As much as we love our fur babies and expect nothing from them but love and companionship, there are many pups who become working dogs and some of them have a huge responsibility resting on their fury shoulders.
One such example would be guide dogs, who are responsible for guiding their owners safely through a world, which they are unable to see. The most popular breeds used as guide dogs would be Labrador Retrievers, German Shepherds and Golden Retrievers, as they are able to undergo highly complex training and they are able to remain calm when under pressure.
Training a Guide Dog
Training a guide dog is a process which lasts from birth up to eighteen months. As its initial training, a puppy would receive house training, as well as obedience training. This training is then followed by formal guide dog training. This also lasts for a period of a few months. When the dog is between twelve and eighteen months old, he or she would be introduced to their visually impaired owner and they would then train together for an extensive period of time. This could take up to one year.
It is vitally important that the person and the guide dog are compatible and they both need to learn the correct commands and responses. As the guide dog will ultimately become the non-seeing person’s eyes, it is important that they both know exactly what to do and therefore, the bond and level of trust between guide dog and his or her visually impaired owner is of the utmost importance.
Apart from the extensive training, guide dogs also undergo testing, before they are released to their new non-seeing owner, to ensure that they are fit for the work which they will be required to do. However, if the Training School deems that a dog would not make a suitable guide dog, the dog may be adopted by other loving pet parents. However, this adoption process is a little more intricate than normal dog adoption processes, due to their special training.
The Individual’s Responsibility
Although a visually impaired person relies greatly on the abilities of his or her guide dog, guide dogs are primarily trained to go where a visually impaired person directs them to go. Thus, it remains the responsibility of the person to listen to sounds, such as people, traffic and other (movement) sounds, in order to ascertain whether it would be safe to proceed. However, if the guide dog considers it unsafe, then he or she will refuse the command. This scenario is referred to as “intelligent disobedience”.
A Guide Dog’s Abilities
Unlike some other working dogs, guide dogs are trained to judge things such as height and width, as to ensure that their visually impaired owner does not walk into objects or bump his or her head and/or shoulders. Not to mention their ability to judge when a situation seems unsafe, which is vitally important for the safety of their non-seeing owners.
Where are Guide Dogs allowed?
According to Federal and State Laws, a non-seeing person with a guide dog is allowed to go wherever the general public is allowed. This includes any stores, restaurants, coffee shops, pharmacies, medical centers, airplanes, as well as cabs and other public transport facilities, to mention a few.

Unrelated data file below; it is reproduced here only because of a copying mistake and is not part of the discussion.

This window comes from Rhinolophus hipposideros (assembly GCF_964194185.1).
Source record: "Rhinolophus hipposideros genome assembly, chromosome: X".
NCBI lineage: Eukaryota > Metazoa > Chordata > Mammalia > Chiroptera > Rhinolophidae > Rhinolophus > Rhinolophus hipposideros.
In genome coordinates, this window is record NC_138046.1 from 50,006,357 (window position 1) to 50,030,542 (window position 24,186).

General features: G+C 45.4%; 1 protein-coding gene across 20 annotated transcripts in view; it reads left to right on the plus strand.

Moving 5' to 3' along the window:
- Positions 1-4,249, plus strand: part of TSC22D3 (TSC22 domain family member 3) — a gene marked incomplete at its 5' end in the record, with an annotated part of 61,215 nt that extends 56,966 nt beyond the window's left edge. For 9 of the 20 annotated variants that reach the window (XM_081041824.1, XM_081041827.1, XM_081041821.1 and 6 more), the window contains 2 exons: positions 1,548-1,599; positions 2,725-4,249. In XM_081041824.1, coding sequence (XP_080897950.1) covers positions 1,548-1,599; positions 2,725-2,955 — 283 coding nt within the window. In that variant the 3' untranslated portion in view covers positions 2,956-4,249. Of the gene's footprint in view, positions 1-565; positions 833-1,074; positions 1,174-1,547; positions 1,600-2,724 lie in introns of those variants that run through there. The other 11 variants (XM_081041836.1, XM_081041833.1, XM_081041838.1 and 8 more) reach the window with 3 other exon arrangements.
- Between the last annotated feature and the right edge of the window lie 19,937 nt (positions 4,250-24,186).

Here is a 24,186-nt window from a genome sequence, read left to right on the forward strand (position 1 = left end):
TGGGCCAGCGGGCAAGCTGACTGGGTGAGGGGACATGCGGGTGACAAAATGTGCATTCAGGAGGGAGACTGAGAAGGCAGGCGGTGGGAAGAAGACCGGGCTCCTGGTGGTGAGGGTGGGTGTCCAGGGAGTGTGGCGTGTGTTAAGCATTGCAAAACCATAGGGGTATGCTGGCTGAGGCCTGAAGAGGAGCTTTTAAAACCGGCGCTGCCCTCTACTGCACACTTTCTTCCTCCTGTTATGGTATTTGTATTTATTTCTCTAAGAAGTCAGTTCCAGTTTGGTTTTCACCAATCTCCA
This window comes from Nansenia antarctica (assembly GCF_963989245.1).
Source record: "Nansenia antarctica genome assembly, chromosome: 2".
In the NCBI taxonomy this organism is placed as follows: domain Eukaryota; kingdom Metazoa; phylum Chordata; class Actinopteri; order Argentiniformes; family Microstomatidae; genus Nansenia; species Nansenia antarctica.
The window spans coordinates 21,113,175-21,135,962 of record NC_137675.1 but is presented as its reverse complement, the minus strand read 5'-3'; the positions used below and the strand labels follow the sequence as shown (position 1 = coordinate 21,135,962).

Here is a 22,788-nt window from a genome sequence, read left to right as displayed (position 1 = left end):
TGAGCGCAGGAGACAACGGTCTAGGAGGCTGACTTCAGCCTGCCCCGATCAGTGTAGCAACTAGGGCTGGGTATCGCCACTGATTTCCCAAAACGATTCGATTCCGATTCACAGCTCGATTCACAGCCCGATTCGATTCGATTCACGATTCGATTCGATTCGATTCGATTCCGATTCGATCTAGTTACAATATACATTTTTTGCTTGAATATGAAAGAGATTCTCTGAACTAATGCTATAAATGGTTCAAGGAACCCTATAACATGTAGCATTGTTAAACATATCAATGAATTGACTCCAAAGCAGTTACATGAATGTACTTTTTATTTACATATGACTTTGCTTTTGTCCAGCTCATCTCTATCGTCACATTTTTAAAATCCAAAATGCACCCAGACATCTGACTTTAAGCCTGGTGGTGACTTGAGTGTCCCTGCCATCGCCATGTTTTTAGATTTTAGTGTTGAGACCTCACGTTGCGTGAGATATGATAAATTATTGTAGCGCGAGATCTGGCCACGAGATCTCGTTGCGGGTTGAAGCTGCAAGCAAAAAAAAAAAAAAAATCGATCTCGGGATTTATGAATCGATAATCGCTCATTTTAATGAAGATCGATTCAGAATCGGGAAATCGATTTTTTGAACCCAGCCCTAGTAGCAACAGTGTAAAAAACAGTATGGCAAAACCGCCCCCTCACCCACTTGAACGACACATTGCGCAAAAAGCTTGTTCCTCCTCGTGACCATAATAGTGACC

Never Pet a Guide Dog
One thing which we should all remember, is that a guide dog is a working dog. Thus, it is vitally important not to pet, talk to or feed a guide dog without asking permission from the owner. As they are working dogs, they should never be distracted.
Although they play a vitally important role in the lives of their non-seeing owners, they are still dogs and also have the same physical and emotional needs as their canine counterparts; they also need some time to rest and play. Therefore, when the harness comes off, they are free to have some fun.
• A guide dog’s training starts from birth.
• Guide dogs are highly intellectual animals and have the ability to remain calm.
• Guide dogs are specially trained for what they do – they become the eyes for their visually impaired owners.
• Guide dogs are trained to judge the safety of a situation, as well as height and width.
• When a guide dog is wearing a harness, it means that he or she is working.
• If it is unsafe to cross a street, a guide dog will not obey such a command from his or her non-seeing owner.
• The normal career span of a guide dog is seven to ten years. They then retire and may be adopted by loving pet parents.
• The first official guide dog Training School was started in Germany.
• The first guide dog in America was a German Shepherd named Buddy. He was trained in Switzerland in 1928 and brought back to America by Morris Frank, from Nashville.
• Guide dogs are not only working dogs, they are also dedicated and very loving companions.
It is wonderful to know that their hard work does not go unnoticed, as we also celebrate the work that these amazing fur babies do, as 29th January is National Seeing-Eye dog day, a special day, dedicated to all these extra special pups!
Love, The PetsWell Team
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